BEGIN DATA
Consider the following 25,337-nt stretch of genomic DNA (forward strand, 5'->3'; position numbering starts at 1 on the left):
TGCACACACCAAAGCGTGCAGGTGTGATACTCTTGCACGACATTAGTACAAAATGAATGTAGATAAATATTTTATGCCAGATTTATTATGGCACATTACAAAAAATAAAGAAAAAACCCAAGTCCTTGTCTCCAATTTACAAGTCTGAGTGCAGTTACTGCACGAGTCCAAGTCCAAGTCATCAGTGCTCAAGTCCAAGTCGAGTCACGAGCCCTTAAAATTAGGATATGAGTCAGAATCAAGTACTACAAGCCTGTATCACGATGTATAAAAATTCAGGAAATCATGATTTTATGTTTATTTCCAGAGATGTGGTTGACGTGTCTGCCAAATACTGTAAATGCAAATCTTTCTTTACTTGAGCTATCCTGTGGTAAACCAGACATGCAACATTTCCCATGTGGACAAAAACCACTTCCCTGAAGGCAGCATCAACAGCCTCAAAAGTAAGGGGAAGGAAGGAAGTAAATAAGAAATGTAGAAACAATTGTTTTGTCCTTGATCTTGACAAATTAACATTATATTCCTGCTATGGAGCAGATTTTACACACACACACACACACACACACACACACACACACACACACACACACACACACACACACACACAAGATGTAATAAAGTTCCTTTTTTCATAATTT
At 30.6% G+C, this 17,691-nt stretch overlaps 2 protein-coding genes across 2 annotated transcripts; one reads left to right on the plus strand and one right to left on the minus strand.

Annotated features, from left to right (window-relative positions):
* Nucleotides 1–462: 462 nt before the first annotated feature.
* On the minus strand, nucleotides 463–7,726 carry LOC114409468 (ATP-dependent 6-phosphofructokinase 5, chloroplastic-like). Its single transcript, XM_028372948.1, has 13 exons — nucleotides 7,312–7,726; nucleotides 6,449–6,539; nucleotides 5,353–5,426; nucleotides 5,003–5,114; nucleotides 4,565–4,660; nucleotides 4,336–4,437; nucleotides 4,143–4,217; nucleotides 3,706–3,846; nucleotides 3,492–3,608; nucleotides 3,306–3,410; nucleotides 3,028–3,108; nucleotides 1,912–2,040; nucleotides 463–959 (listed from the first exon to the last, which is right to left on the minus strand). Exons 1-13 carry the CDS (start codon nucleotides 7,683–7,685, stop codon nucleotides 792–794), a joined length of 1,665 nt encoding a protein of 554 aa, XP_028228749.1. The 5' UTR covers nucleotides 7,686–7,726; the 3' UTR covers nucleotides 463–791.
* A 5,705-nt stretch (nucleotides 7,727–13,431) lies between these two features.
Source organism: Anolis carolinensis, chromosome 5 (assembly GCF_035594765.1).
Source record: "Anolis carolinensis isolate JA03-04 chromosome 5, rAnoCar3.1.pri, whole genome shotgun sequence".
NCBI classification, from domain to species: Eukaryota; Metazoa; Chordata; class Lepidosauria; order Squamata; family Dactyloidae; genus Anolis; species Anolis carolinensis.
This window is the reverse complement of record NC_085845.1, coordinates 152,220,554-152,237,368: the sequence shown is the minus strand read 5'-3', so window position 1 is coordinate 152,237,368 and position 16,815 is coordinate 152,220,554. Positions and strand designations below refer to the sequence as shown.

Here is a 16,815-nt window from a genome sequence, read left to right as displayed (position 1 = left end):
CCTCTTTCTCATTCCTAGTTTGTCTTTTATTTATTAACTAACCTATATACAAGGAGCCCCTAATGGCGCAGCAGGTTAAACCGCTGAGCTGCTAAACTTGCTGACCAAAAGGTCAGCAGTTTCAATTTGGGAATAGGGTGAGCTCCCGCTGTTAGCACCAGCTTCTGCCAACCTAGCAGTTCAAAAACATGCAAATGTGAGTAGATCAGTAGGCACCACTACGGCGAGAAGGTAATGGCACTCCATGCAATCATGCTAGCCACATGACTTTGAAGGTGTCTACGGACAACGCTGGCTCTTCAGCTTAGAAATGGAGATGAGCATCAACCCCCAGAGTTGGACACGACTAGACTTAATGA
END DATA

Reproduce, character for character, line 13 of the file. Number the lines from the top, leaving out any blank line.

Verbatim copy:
CCTCTTTCTCATTCCTAGTTTGTCTTTTATTTATTAACTAACCTATATACAAGGAGCCCCTAATGGCGCAGCAGGTTAAACCGCTGAGCTGCTAAACTTGCTGACCAAAAGGTCAGCAGTTTCAATTTGGGAATAGGGTGAGCTCCCGCTGTTAGCACCAGCTTCTGCCAACCTAGCAGTTCAAAAACATGCAAATGTGAGTAGATCAGTAGGCACCACTACGGCGAGAAGGTAATGGCACTCCATGCAATCATGCTAGCCACATGACTTTGAAGGTGTCTACGGACAACGCTGGCTCTTCAGCTTAGAAATGGAGATGAGCATCAACCCCCAGAGTTGGACACGACTAGACTTAATGA